Aesthetics are important too and the attention to detail is another stand-out feature of the RTD for me. That striking monochrome paint job isn’t just eye-catching, it’s also functional. All the of black and striped areas are frame bag contact points, which allows me to protect the frame against rub with as much tape as I need without spoiling the overall look of the bike, whether the bags are on or off. The internal cable routing guides the cables through the head tube rather than the down tube which gives an overall cleaner look, and ensures that cables don’t hinder fitting bags to the frame. The frame also features three bottle mounts – essential on hot summer days in locations where amenities are sparse.

Kinesis RTD close-up

The RTD can be configured to run mechanically or with DI2, with a 1x or 2x set-up. I’ve gone for a Shimano Ultegra R8000 mechanical 11-speed drivetrain with a semi-compact chainset (52-36) and an 11-32 cassette. I chose to stay mechanical mainly because it’s one less thing to worry about needing to charge up if I’m riding in the middle of nowhere and get caught out, but that’s purely down to personal choice.

It’s also the first time that I’ve had hydraulic disc brakes on a road bike. Prior to riding the RTD, I’d often argue that I couldn’t see really see the need for disc brakes on a road bike, but I’m definitely a convert now. The Ultegra hydraulic disc brakes have great stopping power and modulation, especially in bad conditions. I’d describe myself as a nervous descender and a little too heavy on the brake, but on the RTD I’m definitely improving. My hands no longer feel like they’re about to seize up at the bottom of every long hill and I feel much more in control of the bike. This has given me the confidence to build up more speed on the descents and attack the corners.

Fitting good quality tyres also helps. The Challenge Strada Bianca tyres are, as you can probably tell by the name, made for the gravel roads of Italy but I have found them to be fast, lightweight and grippy on the road – a great all-round tyre that rolls really well and are comfortable too, so they’ll be staying on the bike for the rest of the winter and beyond. They’re hand-made and I have to admit that they’re not the easiest tyre to fit as they’re almost flat when they arrive in the box – it took three of us in the workshop to wrestle them on. However, they feature a puncture protection strip which has been doing it’s job very well so far, so I can’t tell you yet how easy they are to get on and off after being sat on the rim for a while but I’m hoping that they’ll have stretched a bit by now.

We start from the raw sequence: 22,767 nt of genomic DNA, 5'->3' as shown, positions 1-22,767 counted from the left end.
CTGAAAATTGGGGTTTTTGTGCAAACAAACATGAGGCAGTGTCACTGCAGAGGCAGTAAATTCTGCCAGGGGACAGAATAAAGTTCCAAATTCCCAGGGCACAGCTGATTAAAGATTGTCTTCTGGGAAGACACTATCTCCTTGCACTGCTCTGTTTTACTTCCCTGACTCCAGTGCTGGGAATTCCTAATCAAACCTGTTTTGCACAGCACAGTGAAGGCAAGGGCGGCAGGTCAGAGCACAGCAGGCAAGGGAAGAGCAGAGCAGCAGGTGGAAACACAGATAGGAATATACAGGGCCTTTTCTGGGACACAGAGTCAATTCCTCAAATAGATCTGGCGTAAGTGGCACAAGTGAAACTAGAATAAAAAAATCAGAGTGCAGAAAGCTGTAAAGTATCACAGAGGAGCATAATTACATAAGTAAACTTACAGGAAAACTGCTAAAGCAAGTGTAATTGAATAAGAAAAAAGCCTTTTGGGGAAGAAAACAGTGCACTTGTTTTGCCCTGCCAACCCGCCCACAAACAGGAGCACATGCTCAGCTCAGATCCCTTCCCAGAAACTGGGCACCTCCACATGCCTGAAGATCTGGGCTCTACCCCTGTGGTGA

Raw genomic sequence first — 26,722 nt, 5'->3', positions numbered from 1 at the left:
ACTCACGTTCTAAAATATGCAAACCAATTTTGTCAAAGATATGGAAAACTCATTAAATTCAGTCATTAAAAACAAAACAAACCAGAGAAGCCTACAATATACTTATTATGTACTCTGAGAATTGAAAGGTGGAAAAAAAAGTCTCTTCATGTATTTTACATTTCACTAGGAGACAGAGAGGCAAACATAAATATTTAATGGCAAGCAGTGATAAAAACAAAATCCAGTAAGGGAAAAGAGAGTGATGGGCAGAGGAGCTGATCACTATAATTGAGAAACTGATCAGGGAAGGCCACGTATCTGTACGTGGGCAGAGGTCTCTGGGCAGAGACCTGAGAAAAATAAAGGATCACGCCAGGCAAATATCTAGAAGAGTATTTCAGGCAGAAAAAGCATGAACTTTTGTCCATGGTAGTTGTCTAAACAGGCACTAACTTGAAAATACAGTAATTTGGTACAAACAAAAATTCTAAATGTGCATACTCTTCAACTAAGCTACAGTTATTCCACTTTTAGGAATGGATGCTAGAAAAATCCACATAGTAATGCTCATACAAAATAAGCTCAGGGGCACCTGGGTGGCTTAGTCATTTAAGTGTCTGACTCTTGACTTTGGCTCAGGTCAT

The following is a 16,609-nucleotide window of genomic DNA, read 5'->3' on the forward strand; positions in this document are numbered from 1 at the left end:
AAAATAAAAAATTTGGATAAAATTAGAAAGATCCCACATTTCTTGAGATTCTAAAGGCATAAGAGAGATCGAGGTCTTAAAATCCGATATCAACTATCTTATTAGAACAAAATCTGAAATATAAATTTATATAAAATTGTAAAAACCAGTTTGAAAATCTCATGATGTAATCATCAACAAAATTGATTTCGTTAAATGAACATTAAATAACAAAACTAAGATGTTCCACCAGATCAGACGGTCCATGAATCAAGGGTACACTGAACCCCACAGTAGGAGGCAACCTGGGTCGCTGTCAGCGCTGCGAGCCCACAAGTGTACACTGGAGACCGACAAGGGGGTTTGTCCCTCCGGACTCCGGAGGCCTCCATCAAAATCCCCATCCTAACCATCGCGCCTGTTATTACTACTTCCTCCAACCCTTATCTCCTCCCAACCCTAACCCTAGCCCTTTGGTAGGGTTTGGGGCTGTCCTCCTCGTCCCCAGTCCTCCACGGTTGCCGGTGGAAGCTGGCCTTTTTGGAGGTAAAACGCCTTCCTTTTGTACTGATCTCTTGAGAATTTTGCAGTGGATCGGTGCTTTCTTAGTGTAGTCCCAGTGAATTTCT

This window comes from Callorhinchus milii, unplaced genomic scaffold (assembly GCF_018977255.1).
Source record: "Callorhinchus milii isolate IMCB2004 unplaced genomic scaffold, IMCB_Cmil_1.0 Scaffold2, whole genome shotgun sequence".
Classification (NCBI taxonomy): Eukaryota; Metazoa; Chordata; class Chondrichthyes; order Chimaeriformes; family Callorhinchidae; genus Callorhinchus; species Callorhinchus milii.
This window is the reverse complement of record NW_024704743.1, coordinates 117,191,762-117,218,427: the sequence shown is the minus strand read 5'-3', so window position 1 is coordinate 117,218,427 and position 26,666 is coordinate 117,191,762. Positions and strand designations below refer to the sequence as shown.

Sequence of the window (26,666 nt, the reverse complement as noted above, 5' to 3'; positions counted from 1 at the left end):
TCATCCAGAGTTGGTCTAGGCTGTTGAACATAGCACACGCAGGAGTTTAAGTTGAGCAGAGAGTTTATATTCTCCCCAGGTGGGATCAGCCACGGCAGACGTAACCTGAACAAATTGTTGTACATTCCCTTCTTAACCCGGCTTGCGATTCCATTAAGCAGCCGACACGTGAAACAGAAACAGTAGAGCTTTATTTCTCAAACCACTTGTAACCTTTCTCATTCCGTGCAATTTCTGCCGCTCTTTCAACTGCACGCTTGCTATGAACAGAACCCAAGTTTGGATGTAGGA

If I’m totally honest, when my RTD arrived, I didn’t see myself riding this shiny, new bike throughout the winter months. I expected to do a couple of 200km audaxes on it just to see how it handled, then put it away until the spring and carry on riding all of my winter miles on my beloved old Racelight TK3 but I’m afraid that since I took delivery of the RTD my TK3 has been steadily gathering dust in the hall. In short, I’m hooked.

Aside from aiming to qualify for Paris-Brest-Paris, I’ve not made any further plans for my long-distance adventures in 2019, but you can be sure that wherever my plans take me, I’ll definitely be riding my RTD.

Kinesis RTD - descending Cressbrook
Descending Cressbrook. Photo: Roo Fowler – www.rupertfowler.co.uk


The Kinesis Race The Distance is available as a frameset and forks from your local Kinesis UK dealer or online through the Kinesis UK website. However, a bike is very much the sum of its parts, so here’s a breakdown of my RTD’s spec:  

Shimano Ultegra R8000 mechanical 11-speed drivetrain with hydraulic disc brakes:  52-36 / 11-32

Ritchey WCS Evomax flared handlebar (42mm)

Ritchey WCS 80mm stem

Ritchey WCS carbon seat post (27.2mm)

Fizik Luna X5 women’s specific saddle

Racelight RL700 disc wheels – will be swapping out the front HUB for an Exposure Revo Dynamo Hub

Shimano RT800 Ice Tech Freeza 140mm disc brake rotors

Challenge Strada Bianca Open Road 30mm tyres

Kinesis Fend-off mudguards

Ritchey WCS bar tape in black

Shimano XT SPD pedals

Lezyne water bottle cages x 3

Lezyne tool bidon

The Kinesis RTD
Photo: Roo Fowler – www.rupertfowler.co.uk

5 thoughts on “Go Long”

  1. I’m eyeing one of these up for the new year, and was wondering how you anticipate running the dynamo cabling? Is there sufficient room to run internally, or have you any other plans?

    1. I’ll probably just run the cabling externally up the fork leg, it’s what I’ve been doing with my old dynamo on the Racelight and I haven’t really had any problems with it. It doesn’t look so pretty but it does the job ok. I use an Igaro USB port that I’ll attach to the top tube too.

  2. I like the look/sound of this as an Audax bike, running with a dynamo hub. Have looked at a number of bikes which seem to fit this bill BUT almost none of them have a hole in the FRONT of the fork crown to bolt a headlight….and just think how much weight that would save 🙂

    1. Exposure do a 15mm through axle, you could use a 15 to 12 adapter, but no need as you can get Shutter Precision 8X in 12mm axle in both 28 & 32 hole. And in any case the Exposure hubs are SPs anyway. And of course there is always Son.